I have the doorbell button on my house wired into a GHI EMX dev board. The software evaluates the time of day and determines whether or not the doorbell should ring.

Side Note: This was implemented as a way to deal with ding-dong-ditch pranks that I was receiving.

This all works great except for one problem, the wire connected to the EMX board is around 50 feet (~15 meters) long and generates enough interference for the board to think that someone has pushed the button and thus my doorbell rings at random intervals throughout the day. Both my wife and my dog do not appreciate this (but the kids think it's great fun).

I've tried fixing the problem by following the advice found in this article and implementing the following circuit:

Low pass filter protection for an input

This didn't fix the problem, but I did find that putting a 3k resistor in the for 1k and replacing the .01uF capacitor with a 40uF worked a little better, but anything more than 3k causes a noticable delay when pressing the button before the bell rings. The difference for my circuit is that the board runs on 3.3V instead of 5V (which I assume makes the problem worse) and instead of connecting to ground the switch completes the circuit (i.e. two wires go between the microcontroller and switch).

The wire that runs between the switch and the microcontroller is standard doorbell wire which isn't shielded or twisted. Replacing the doorbell wire with shielded wire is, unfortunately, not an option since that would require that I tear drywall off.

I've looked at the following question here, but that seems to be dealing with a ADC which might be a little different from my problem. Any help would be much appreciated.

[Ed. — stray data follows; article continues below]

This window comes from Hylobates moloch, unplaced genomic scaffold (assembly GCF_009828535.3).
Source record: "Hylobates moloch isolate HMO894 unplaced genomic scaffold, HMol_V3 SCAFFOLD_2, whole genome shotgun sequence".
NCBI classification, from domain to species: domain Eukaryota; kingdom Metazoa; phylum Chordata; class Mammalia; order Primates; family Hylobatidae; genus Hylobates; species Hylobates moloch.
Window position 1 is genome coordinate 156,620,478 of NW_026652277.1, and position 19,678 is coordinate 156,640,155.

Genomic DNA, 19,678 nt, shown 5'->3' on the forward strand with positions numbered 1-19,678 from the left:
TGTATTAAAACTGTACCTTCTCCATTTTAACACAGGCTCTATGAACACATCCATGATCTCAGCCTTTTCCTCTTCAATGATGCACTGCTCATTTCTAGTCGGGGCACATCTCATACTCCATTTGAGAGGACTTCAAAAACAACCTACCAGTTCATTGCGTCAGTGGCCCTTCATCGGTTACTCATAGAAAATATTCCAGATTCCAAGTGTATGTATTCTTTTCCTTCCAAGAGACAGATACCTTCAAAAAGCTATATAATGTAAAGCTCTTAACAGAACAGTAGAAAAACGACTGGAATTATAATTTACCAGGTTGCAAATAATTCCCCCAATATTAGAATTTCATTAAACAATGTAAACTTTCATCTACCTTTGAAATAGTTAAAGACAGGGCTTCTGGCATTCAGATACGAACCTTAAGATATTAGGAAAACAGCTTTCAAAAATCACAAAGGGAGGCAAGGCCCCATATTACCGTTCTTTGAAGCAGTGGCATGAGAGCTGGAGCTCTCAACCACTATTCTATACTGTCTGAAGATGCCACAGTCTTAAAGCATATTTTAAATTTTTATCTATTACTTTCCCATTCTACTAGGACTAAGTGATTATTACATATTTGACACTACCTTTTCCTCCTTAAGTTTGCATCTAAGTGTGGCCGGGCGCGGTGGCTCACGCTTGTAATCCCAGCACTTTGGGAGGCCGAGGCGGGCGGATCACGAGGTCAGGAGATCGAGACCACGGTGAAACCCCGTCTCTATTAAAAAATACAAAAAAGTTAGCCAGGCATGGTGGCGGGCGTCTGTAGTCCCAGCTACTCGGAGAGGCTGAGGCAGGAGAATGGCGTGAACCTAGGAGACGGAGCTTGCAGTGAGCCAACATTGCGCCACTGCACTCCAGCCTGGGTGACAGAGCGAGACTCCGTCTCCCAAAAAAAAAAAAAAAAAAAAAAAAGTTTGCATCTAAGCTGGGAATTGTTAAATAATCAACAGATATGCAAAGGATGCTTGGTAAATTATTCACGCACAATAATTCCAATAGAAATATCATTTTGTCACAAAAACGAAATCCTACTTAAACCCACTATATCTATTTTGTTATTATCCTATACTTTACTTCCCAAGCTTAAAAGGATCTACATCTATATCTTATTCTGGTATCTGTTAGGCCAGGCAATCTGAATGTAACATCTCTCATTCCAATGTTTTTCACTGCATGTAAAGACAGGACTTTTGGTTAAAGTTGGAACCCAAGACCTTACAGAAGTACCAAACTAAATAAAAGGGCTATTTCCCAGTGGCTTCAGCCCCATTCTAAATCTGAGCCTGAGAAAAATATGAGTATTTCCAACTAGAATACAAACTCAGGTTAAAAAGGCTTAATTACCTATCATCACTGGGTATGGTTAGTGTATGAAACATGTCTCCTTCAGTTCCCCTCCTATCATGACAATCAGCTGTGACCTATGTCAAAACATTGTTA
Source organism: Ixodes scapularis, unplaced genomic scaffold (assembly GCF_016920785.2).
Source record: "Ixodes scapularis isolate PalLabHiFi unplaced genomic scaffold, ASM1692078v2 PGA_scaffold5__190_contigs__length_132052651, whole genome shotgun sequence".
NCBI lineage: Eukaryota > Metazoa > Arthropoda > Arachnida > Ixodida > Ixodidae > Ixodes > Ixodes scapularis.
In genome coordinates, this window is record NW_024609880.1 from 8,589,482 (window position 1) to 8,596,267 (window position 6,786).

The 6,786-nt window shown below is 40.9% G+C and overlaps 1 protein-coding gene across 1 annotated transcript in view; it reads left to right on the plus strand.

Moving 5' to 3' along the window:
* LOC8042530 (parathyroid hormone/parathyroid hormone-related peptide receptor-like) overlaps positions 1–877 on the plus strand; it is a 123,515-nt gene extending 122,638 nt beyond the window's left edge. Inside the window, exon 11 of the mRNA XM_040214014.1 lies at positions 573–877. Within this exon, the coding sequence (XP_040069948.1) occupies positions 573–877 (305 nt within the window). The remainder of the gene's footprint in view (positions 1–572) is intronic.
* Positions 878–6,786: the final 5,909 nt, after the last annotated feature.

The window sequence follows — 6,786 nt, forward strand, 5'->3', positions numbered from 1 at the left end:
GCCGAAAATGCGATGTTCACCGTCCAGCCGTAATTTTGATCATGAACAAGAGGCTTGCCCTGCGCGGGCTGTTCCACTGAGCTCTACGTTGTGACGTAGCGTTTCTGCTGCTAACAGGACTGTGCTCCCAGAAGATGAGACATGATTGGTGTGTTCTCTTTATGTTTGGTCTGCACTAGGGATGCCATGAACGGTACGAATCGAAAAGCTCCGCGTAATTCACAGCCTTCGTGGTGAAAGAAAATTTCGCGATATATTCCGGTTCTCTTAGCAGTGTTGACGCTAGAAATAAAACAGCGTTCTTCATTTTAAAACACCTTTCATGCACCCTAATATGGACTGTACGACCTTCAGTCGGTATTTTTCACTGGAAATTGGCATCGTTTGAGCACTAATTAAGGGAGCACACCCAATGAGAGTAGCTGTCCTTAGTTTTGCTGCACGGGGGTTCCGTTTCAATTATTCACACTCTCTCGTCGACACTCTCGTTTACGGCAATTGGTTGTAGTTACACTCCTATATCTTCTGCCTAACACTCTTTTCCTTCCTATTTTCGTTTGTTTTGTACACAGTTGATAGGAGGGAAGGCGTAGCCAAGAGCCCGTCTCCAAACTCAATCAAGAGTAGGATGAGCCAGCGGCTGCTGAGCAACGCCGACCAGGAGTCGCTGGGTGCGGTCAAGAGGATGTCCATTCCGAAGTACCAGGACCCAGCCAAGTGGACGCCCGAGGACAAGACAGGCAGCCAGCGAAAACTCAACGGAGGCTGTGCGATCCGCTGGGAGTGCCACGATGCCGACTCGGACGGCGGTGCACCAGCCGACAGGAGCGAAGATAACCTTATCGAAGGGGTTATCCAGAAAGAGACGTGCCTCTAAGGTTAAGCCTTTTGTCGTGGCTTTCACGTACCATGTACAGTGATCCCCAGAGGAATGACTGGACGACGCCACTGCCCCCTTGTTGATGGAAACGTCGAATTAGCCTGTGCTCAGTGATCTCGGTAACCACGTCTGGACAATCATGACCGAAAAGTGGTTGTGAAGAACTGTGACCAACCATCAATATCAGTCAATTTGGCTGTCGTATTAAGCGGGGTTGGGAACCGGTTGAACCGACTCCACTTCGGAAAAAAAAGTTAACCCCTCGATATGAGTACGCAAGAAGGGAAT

After reading more of the documentation, it appears that although the microcontroller is powered by 3.3V it is 5V tolerant on it's I/O pins. I can adjust to a higher resistor value if I use 5V, but will this help anything?

  • 1
    \$\begingroup\$ Add a security keypad to your doorbell. Only those who enter the correct four-digit code can ring it, any time of day. \$\endgroup\$
    – Kaz
    Nov 27 '12 at 21:37

What the schematic does not show is the huge common mode 60Hz hum and how the grounds are interconnected with proximity to AC lines & power line transients.

Your example is a good example of how not to interface long wires.

May I suggest in future;

  1. prefer twisted pair
  2. prefer balanced lines
  3. avoid high impedance inputs
  4. prefer matched impedances
  5. avoid excessive LPF ( long time constants)
  6. include RF cap to suppress transients.
  7. use ferrite beads (CM choke)
  8. avoid ground loop (ie. direct untapped connection to circuit)
  9. use contact wetting circuit ( correct polarity 10uF cap across contacts that are not gold plated)
  10. prefer coax for very harsh EMI environment.

Since many options are not avail. Do these;

  • remove big cap on board and move to remote switch contacts. (must)
  • remove 3K(1k) series resistor and add ferrite CM sleeve or similar
  • add small RF cap on board across input. e.g. 0.001~0.01uF or any low inductance type.
  • Replace 100K with 1k~10K.
  • add large ferrite beads with multiple turns to both wires. (CM filter)

With this solution, the switch circuit impedance will low impedance on closure and low impedance with elect-cap across switch when open. CM hum will be absorbed and differential RF noise is suppressed. enter image description here

-pullup to same supply voltage as uC with good RF cap across chip.


A simple solution may be to leave the doorbell system how it was before you started this project and just use the micro controller to kill power to the door bell speaker with a relay when you don't want to hear the bell.


I'm not very familiar with doorbell systems (other than a quick google) so the following assumes you have at least two conductors running from your MCU to the switch.

The GHI EMX board you have has a 10 bit ADC so you could send 12vDc (or more) to the doorbell and use a simple voltage divider so that the voltage to the MCU isn't over it's 5 volt max. Then on the software side all you would do is read the ADC and if the value is > 1000 (you may have to play around with this number, and 1023 is the max on a 10 bit ADC) then the doorbell has been pressed.